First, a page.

On February 18th, a cozy crowd of New School faculty, students, friends, and admirers welcomed Denise Duhamel, honored guest of the Writing Program’s Poetry Forum at The New School. Duhamel’s dazzling smile, vivacious voice, and energetic demeanor elicited the audience’s attention as soon as she walked into the room. She graciously took the time to chat with friends and fans before taking command of the podium.
Duhamel, who received her MFA degree from Sarah Lawrence College, has published numerous collections of poetry, including her most recent, Blowout (University of Pittsburgh, 2013), which was a finalist for a National Books Critics Circle Award, Ka-Ching! (University of Pittsburgh Press, 2009), Queen for a Day: Selected and New Poems (University of Pittsburgh Press, 2001), and Kinky (Orchises Pr, 1997). She was the guest editor of The Best American Poetry 2013. She has collaborated with Maureen Seaton and David Trinidad to publish the anthology, Saints of Hysteria: A Half-Century of Collaborative American Poetry (Soft Skull Press, 2007) and served as guest editor for The Best American Poetry 2013 (Scribner, 2013). Her play, How the Sky Fell (Pearl Editions, 1996) ran for four off-off-Broadway performances in 1997. Aside from being accepted into numerous international residencies, she has received many notable awards, such as from the National Endowment for the Arts, Puffin Foundation, Mary Flagler Cary Charitable Trust for Theater, and was named a 2014 Guggenheim Fellow.
“I’ve known and admired Denise Duhamel and her poems for nearly twenty years,” said Mark Bibbins, Part-time Assistant Professor and moderator of the forum.
“We were ten,” Duhamel chimed in, inciting laughter from the room.
“I remember being mesmerized as I still am by her openness, political engagement, fierce humor which as it so often does comes not only from places of anger and absurdity, but great tenderness and sadness sometimes too,” said Bibbins.
“Thank you so much for coming and for braving this [frigid New York weather],” Duhamel said when she took the podium. “I was so sure that this [event] was going to be cancelled, that I didn’t ask any of my friends to come.”
Duhamel read from her latest, Blowout, a book about a failed marriage, as well as a few new poems. Poet Barbara Hamby has described the collection as a book that “chronicles the journey from heartbreak to new love [and] so much more…It is a meditation on love and the sacrifices we make to create it in tenements, in condos, on boardwalks, and in our own hearts.”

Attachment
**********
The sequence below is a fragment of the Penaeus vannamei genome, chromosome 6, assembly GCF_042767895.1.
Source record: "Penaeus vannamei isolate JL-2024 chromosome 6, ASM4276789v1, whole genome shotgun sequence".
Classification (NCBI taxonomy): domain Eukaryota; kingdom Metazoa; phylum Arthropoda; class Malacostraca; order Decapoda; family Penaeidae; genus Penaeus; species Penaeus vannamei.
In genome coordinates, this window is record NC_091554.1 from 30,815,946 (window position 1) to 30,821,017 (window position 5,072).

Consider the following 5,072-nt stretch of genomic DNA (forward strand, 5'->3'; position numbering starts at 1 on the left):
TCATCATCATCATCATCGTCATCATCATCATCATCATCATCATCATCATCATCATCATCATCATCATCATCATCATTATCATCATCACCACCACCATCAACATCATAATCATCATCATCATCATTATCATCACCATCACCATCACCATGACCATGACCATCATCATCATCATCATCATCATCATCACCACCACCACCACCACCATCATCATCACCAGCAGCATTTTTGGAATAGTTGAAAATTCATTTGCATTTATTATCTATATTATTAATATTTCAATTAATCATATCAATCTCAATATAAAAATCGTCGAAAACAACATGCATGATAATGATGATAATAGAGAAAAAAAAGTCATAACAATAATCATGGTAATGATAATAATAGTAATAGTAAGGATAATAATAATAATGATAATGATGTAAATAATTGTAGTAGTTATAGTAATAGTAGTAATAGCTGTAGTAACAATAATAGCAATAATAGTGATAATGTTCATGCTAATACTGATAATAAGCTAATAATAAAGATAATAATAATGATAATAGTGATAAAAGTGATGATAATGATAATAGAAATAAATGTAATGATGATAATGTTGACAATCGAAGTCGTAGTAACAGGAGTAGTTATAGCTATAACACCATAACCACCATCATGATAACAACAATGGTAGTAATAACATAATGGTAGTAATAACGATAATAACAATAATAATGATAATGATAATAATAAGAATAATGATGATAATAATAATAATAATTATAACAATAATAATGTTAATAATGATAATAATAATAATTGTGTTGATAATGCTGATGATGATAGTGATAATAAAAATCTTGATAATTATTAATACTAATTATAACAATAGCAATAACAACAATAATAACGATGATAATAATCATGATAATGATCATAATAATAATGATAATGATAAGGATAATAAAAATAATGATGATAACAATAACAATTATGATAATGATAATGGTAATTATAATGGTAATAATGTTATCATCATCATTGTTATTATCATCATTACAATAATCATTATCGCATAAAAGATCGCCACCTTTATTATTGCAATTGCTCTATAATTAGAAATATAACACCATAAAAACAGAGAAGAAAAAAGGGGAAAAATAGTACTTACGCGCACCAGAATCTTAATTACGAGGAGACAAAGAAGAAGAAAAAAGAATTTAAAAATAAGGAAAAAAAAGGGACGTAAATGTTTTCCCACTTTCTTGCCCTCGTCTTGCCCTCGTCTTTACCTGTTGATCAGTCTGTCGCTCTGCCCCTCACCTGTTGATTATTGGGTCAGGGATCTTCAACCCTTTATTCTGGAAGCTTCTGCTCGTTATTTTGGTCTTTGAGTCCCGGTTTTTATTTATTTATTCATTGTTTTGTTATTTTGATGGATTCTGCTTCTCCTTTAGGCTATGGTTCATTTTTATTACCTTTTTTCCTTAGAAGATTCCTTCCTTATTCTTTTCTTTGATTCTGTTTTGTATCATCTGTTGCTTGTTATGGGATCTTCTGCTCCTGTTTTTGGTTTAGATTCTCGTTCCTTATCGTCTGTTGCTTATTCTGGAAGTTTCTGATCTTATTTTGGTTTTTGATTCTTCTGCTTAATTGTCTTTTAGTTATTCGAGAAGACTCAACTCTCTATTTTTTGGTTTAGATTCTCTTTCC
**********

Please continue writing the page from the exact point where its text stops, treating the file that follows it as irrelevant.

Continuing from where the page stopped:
Duhamel opened with “Old Love Poems,” which with its perfect honesty and nostalgic tenderness is sure to become an anthem for the broken-hearted.
“I can burn the pictures, but not the poems/ since I published them,” read Duhamel. “Once my cousin told me/ not to write anything down because the words would be there forever/ to remind me of the fool I once was/…there wasn’t really a beloved there anymore,/ just a strand of hair each left behind/ on the other’s scarf or pillow, a cologne trigger/ …“It’s still hard/ for me to accept the notion of love outliving the lovers.”
When Duhamel conceived the title Blowout, she was thinking about “a big party or…some kind of disaster, like when your tire blows out.” Perhaps the more obvious blowout, which she admits she had not considered, was “the kind that you get in a hair salon.” Fittingly, however, “If You Really Want To,” one of the poems in her collection, takes place in a hair salon.
“[L]oneliness is holding a piece of cardboard/ under your new kitchen cabinets/ as the handyman drills holes for the hinges/ that will hold the door in place,” Duhamel said, reading from her poem, “Victor.”
Although many of the poems she read reveals the demise of a relationship and a person’s efforts to survive the aftermath, Duhamel’s spirited reading of them
Many of the poems she read reveal the demise of a relationship and the to survive the aftermath, which from the mouth of another reader might have let the reminder of heartbreak linger on too long. However, Duhamel’s skilled and spirited renditions coax the spectators to turn their heads from looking backwards and to live on.
In “How It Will End,” Duhamel convinces you to befriend the couple on the boardwalk, even though you already know, you too, will have to take one of their sides eventually.
During the Q&A, the audience felt less like spectators and more like dinner guests joining in on Bibbins’ and Duhamel’s conversation.
“There are some poems that are better on the page and some poems that are more alive when read,” said Duhamel, when Bibbins noted the directness of her poetry and asked whether she was still inspired by slam poetry traditions.
She is also a fan of fixed forms, such as the sestina and villanelles, though she admits she writes in these forms when she feels “stuck.” Duhamel even enlisted her friend, Honor Moore, nonfiction coordinator and faculty member at The New School to discuss her much-anthologized sestina "First Time: 1950."
“Don’t keep hitting the same note,” Duhamel advised those giving a reading or arranging a chapbook, drawing from her experiences at the Nuyorican Poets’ Café. “Let’s say Mark and I are slamming and he reads something really sad, I’m not going to compete with that. I’m going to read something hilarious.”
In Blowout, Duhamel shows you how to endure.
“[T]he plant…will bloom despite being uprooted,” she wrote in “Old Love Poems.” “It’s hard to believe when you are down to your last penny,/ when the soil is dry and rocky and full of weeds,/ when your love/ is freeze-dried into a metallic pouch and you are full of snarky rage./…Even if you no longer remember tenderness,/…you read the poem/ again, grateful, holding the words in your hands like a bunch of flowers”
Duhamel’s poems are like “a bunch of flowers.” They’re beautiful and diverse. They remind you that you are not surviving alone.